Turkish President Recep Tayyip Erdogan said on Wednesday it was unacceptable for nuclear-armed states to forbid Ankara from obtaining its own nuclear weapons, though he did not say whether Turkey had plans to obtain them.
"Some countries have missiles with nuclear warheads, not one or two. But (they tell us) we can't have them. This, I cannot accept," he told his ruling AK Party members in the eastern city of Sivas, according to Reuters.
"There is no developed nation in the world that doesn't have them," Erdogan said. “In fact, many developed countries do not have nuclear weapons.”
Erdogan hinted that he wanted the same protection for Turkey as Israel has.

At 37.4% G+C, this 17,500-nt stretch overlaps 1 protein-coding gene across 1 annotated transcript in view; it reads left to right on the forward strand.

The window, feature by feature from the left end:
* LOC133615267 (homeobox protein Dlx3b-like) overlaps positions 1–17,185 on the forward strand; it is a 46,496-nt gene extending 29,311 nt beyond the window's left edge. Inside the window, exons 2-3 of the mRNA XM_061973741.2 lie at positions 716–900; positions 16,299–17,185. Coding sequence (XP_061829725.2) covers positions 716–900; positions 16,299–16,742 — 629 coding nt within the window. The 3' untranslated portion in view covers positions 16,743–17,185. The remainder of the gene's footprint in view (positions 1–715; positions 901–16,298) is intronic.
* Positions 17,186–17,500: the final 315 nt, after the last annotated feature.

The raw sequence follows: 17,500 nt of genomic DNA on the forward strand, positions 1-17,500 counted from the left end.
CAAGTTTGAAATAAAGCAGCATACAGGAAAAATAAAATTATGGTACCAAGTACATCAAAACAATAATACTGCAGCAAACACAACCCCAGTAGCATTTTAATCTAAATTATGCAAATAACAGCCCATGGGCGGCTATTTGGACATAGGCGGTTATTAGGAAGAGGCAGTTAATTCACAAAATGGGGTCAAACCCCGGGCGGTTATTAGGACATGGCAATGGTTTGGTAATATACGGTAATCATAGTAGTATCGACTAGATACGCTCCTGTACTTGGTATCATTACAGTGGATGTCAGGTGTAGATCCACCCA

"We have Israel nearby, as almost neighbors. They scare (other nations) by possessing these. No one can touch them," he said, according to Reuters.
Israel maintains a policy of “nuclear ambiguity,” neither confirming nor denying that it has nuclear weapons.
Arab countries have for years tried to put attention on the Dimona reactor in southern Israel, which they claim has been "overlooked" by International Atomic Energy Agency (IAEA) inspectors for decades.
The Arab League has unsuccessfully tried to convince the US and European nations to join a campaign to end Israel’s policy of nuclear ambiguity.
It has, however, seen some support at the United Nations. A UN resolution passed in 2010 called for a nuclear-free Middle East and singled out Israel for criticism, while ignoring Iran, whose former President Mahmoud Ahmadinejad constantly threatened to wipe Israel off the map.
Turkey signed the Nuclear Nonproliferation Treaty in 1980, and has also signed the 1996 Comprehensive Nuclear-Test-Ban Treaty, which bans all nuclear detonations for any purpose, noted Reuters.